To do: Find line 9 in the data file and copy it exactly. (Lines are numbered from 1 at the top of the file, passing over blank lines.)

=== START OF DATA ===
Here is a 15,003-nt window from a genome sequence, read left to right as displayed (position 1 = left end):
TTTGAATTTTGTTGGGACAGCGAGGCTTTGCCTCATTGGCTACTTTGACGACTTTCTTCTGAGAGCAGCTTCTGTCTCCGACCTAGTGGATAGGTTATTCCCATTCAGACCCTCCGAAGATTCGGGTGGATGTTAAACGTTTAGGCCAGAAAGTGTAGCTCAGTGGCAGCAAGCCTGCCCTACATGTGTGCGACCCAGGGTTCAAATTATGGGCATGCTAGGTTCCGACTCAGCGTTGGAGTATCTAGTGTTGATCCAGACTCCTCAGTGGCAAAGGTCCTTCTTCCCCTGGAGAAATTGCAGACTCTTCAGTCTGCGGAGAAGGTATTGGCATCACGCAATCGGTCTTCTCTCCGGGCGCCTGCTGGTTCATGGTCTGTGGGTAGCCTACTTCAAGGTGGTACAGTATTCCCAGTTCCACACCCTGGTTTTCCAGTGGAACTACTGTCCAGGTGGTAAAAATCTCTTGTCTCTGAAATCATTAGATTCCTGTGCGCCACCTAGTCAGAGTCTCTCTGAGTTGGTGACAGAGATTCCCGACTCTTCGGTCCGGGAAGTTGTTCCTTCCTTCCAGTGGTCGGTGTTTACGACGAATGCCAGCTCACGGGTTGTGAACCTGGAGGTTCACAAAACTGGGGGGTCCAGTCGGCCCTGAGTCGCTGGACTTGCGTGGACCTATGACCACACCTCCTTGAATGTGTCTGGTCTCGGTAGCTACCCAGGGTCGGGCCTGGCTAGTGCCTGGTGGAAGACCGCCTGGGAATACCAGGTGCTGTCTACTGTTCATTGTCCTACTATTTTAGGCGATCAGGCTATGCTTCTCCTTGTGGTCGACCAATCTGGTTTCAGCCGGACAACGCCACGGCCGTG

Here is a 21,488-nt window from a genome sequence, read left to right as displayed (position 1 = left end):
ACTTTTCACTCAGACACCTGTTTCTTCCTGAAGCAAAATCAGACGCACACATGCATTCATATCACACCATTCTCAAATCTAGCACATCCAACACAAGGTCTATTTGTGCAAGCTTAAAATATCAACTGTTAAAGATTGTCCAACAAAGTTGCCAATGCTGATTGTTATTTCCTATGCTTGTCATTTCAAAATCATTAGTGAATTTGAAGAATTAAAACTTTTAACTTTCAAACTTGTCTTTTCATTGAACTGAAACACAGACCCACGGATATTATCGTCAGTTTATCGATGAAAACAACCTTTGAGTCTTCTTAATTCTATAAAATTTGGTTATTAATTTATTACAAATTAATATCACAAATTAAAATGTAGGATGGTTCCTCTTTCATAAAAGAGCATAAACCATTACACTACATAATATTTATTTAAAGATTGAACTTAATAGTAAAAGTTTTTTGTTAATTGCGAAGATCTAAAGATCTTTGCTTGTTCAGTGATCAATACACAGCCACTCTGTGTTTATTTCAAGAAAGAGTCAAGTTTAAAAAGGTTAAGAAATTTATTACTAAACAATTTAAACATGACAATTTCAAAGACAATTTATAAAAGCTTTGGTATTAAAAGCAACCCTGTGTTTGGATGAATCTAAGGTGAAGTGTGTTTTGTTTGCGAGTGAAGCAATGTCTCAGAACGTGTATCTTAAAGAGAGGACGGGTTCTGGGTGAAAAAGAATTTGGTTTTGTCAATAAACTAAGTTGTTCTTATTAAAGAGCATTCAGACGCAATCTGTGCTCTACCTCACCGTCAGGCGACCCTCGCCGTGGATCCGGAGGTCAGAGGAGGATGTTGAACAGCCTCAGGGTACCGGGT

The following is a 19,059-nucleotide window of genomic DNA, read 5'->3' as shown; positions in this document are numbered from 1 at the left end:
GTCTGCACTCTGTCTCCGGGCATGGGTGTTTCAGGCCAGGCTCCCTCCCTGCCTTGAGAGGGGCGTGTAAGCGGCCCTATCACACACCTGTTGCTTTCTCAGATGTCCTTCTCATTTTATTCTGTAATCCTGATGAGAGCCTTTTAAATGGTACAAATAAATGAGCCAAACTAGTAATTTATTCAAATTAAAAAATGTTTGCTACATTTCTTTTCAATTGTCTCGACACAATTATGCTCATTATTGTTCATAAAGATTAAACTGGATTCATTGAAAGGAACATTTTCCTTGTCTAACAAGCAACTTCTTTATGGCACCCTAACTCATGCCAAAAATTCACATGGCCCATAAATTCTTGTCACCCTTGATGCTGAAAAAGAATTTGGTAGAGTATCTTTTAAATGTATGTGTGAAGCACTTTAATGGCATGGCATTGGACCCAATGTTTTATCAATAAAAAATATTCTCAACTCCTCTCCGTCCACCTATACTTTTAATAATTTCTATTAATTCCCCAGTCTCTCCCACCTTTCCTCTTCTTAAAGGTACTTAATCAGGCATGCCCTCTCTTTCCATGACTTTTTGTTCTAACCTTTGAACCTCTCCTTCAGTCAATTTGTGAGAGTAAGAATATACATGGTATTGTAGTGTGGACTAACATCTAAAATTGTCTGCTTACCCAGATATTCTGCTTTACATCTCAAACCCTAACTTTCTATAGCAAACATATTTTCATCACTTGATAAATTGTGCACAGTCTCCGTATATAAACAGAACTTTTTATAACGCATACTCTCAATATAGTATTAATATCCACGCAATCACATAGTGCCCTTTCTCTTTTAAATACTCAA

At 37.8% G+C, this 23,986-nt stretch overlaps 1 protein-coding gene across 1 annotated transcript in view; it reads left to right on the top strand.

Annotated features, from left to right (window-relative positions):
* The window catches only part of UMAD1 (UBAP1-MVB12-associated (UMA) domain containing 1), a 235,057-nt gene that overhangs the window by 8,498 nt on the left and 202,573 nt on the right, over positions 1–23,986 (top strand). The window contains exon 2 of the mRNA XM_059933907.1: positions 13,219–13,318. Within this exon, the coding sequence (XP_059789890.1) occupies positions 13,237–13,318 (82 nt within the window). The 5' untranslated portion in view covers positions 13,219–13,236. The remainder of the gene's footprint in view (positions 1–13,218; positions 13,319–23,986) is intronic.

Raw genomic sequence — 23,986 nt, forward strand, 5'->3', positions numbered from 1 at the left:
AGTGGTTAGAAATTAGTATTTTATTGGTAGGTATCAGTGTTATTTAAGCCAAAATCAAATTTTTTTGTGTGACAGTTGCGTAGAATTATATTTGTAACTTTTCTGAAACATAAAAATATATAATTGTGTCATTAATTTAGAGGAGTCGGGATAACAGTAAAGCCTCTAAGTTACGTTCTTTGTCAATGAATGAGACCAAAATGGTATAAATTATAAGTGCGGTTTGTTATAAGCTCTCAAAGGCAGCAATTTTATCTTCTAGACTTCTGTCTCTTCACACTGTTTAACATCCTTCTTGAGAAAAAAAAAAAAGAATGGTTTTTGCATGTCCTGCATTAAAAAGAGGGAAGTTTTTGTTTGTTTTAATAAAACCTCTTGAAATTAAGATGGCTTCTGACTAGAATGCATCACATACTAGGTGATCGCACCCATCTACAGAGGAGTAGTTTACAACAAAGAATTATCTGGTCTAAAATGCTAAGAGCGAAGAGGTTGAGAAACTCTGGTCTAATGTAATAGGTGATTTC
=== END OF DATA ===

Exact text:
* The window catches only part of UMAD1 (UBAP1-MVB12-associated (UMA) domain containing 1), a 235,057-nt gene that overhangs the window by 8,498 nt on the left and 202,573 nt on the right, over positions 1–23,986 (top strand). The window contains exon 2 of the mRNA XM_059933907.1: positions 13,219–13,318. Within this exon, the coding sequence (XP_059789890.1) occupies positions 13,237–13,318 (82 nt within the window). The 5' untranslated portion in view covers positions 13,219–13,236. The remainder of the gene's footprint in view (positions 1–13,218; positions 13,319–23,986) is intronic.